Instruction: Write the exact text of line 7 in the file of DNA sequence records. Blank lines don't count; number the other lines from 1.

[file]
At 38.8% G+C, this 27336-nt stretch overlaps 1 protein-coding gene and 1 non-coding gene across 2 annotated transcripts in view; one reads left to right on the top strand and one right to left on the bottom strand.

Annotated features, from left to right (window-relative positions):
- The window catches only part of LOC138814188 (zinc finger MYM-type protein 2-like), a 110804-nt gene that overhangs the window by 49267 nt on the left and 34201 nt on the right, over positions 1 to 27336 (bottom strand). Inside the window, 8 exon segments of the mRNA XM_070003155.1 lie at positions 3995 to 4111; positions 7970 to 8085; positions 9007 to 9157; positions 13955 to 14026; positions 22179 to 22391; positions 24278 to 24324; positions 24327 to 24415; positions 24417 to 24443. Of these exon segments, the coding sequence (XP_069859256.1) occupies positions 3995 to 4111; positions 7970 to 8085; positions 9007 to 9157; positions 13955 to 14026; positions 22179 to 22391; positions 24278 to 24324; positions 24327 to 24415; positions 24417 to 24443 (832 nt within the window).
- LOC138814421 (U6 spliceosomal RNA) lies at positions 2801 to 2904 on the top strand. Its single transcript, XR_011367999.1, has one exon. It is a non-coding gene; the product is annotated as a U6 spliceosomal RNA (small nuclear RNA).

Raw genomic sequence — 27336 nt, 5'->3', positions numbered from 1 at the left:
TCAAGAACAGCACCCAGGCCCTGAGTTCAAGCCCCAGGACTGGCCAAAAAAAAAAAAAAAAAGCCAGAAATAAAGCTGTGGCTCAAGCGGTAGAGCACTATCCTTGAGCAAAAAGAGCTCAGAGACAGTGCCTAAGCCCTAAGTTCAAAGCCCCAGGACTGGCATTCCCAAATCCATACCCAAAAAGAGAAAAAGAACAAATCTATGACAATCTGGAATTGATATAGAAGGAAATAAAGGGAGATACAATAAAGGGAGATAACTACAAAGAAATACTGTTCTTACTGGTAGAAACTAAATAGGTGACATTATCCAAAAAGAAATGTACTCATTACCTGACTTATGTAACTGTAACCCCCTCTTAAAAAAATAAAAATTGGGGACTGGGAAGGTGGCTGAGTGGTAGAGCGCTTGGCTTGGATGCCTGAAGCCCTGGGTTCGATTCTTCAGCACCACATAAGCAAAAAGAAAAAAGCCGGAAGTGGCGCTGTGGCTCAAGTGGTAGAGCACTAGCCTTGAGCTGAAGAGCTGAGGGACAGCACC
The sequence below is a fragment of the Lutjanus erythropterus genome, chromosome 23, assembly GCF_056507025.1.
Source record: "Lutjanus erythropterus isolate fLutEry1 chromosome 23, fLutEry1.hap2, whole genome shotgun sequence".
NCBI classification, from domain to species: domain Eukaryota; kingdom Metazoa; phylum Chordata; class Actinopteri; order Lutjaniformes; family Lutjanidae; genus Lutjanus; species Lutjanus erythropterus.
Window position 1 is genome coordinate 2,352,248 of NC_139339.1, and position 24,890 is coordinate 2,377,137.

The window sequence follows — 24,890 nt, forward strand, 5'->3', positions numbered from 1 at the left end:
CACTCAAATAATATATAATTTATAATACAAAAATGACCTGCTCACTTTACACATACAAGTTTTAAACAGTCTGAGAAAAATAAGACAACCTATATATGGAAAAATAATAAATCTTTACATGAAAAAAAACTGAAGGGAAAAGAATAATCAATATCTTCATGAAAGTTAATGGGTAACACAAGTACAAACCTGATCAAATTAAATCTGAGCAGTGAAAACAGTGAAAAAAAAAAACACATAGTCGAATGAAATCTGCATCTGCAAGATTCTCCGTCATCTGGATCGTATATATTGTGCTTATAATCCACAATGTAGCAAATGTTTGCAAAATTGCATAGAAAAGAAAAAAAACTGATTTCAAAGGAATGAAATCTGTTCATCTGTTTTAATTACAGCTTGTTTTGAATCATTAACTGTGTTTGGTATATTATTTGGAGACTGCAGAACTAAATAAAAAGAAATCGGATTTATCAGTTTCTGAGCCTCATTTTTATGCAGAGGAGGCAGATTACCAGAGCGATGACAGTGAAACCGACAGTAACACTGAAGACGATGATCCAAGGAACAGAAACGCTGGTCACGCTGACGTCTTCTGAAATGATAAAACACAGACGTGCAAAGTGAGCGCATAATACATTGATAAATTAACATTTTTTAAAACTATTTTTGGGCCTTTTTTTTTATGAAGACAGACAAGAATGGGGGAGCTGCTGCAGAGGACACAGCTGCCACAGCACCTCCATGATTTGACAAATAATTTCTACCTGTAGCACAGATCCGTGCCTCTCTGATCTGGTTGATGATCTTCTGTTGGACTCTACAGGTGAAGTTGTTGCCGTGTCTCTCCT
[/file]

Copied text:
The sequence below is a fragment of the Lutjanus erythropterus genome, chromosome 23, assembly GCF_056507025.1.